The case in hand is Dr. (Smt.) Saroj Kumari v. Smt. Aradhna Shukla, Chief Secretary, Ministry of Education (Madhyamika) & Ors.
Facts of the Case
A Hindi lecturer in L.T. Grade, Sidd Nath Gupta, had retired from the position. The next seniormost Assistant Lecturer was promoted to the position. This promotion led to vacant in the Assistant Teacher position. Two newspapers, “Aaj” and “Nispaksh Kashi” advertised the vacancy, in the year 1997. The Selection Committee found the petitioner to be a suitable candidate. She was then chosen to be appointed for the post. Later, the District Inspector of Schools rejected her appointment.
The Petitioner approached the Court, filing a writ petition. The Court quashed the order of rejection by the District Inspector of Schools. The Court ordered the District Inspector to pass a fresh order. The District Inspector of Schools rejected the approval once again.
The Court then granted an interim order setting aside the order passed by the Inspector. The Court ordered the payment of arrears in salary to the petitioner within three months. The Court also ordered the payment of her future salary.
Arguments by the Petitioner
The Counsel submitted the resolution of the controversy relating to the petitioner’s appointment. Also, the finding that the petitioner was not entitled to a salary, was against the material on record.
Counter Affidavit Filed by Committee for Management
The Committee for Management brought on record, the attendance registers from 2000-2008. The Petitioner’s name appeared in the said regular Attendance Register. The petitioner was a part-time teacher. Thus, she was entitled to the fixed wages for the period she worked.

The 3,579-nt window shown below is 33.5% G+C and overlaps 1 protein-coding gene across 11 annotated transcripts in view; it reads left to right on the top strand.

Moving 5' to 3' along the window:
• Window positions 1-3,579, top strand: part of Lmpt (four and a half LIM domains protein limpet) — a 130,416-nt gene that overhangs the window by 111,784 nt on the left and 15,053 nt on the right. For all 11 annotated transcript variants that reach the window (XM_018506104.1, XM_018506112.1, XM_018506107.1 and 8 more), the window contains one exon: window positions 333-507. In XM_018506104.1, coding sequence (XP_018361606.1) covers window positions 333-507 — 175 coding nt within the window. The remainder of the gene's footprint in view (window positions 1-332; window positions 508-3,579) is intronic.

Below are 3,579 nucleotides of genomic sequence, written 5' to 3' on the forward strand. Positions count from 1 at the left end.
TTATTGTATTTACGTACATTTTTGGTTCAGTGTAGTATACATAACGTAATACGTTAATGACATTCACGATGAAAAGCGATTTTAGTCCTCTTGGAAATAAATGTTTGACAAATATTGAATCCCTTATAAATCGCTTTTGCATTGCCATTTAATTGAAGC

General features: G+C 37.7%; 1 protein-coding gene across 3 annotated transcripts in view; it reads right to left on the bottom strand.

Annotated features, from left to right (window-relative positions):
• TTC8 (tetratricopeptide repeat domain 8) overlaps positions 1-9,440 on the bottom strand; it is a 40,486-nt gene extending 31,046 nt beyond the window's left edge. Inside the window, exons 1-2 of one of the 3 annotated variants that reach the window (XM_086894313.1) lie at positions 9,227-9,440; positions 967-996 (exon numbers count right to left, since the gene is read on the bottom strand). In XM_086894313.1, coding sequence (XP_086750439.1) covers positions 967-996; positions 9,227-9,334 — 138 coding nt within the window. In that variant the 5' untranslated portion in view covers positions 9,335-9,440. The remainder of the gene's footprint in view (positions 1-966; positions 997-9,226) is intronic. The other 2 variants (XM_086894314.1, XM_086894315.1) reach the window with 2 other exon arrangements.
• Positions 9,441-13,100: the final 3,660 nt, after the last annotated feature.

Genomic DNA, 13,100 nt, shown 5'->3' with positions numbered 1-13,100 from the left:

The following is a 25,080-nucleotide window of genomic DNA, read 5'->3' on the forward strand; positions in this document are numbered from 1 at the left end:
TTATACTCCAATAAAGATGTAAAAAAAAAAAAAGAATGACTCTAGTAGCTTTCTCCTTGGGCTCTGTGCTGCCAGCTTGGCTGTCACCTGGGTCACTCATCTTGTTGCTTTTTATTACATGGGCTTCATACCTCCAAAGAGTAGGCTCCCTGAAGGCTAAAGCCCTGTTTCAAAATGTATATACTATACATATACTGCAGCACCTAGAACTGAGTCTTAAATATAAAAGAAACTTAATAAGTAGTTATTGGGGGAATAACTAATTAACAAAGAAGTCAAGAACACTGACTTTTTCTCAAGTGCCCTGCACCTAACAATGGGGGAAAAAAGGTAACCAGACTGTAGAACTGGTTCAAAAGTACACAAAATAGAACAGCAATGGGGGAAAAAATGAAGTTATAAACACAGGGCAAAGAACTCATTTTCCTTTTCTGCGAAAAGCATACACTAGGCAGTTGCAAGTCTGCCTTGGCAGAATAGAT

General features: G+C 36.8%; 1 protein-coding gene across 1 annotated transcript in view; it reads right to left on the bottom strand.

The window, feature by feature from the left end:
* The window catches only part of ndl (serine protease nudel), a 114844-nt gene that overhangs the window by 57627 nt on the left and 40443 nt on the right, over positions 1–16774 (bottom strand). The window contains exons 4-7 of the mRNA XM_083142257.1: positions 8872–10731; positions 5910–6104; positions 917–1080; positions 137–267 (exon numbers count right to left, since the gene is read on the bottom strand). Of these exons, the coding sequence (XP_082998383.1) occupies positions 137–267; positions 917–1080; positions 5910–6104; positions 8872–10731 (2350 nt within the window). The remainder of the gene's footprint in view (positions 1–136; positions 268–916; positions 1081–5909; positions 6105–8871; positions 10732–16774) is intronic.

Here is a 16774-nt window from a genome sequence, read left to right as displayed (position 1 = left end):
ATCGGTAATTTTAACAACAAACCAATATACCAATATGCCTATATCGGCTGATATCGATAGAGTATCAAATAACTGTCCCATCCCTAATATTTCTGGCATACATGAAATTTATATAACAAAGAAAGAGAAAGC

Arguments by the State
The Counsel for the State relied on the counter affidavit filed by the Committee. The petitioner, being a part-time teacher was to receive only fixed wages. She does not have a right to a regular salary.
The letter of appointment issued also confirms the nature of the appointment. The management is thus liable to pay the salary. Thus, the State exchequer is not to shoulder this liability.
The Court found that the basis of rejection of payment was the attendance register. Additionally, it observed that the petitioner was a part-time teacher. Thus, she should not payment from the State exchequer.
Against the short-term vacancy, the petitioner’s appointment was on an ad hoc basis. This appointment complied with the provisions of Removal of Difficulties Order, 1981.
The Court also stated that it was wrong to reject the financial approval of the Petitioner. Moreover, the Court observed the regular attendance of the petitioner. Committee for Management did not deny the same as well.
The Court ruled that the government should pay the petitioner all the arrears in salary. Additionally, she has rights over all the consequential benefits arising thereto. The Court ordered the payment to take place within three months and allowed the petition.
Further, the Court acknowledged the prima facie case of contempt. After the delivery of the certified copy to the opposing parties, they did not comply with it. The Court provided one more opportunity to the opposing parties to follow the order. It provided a time of four weeks.
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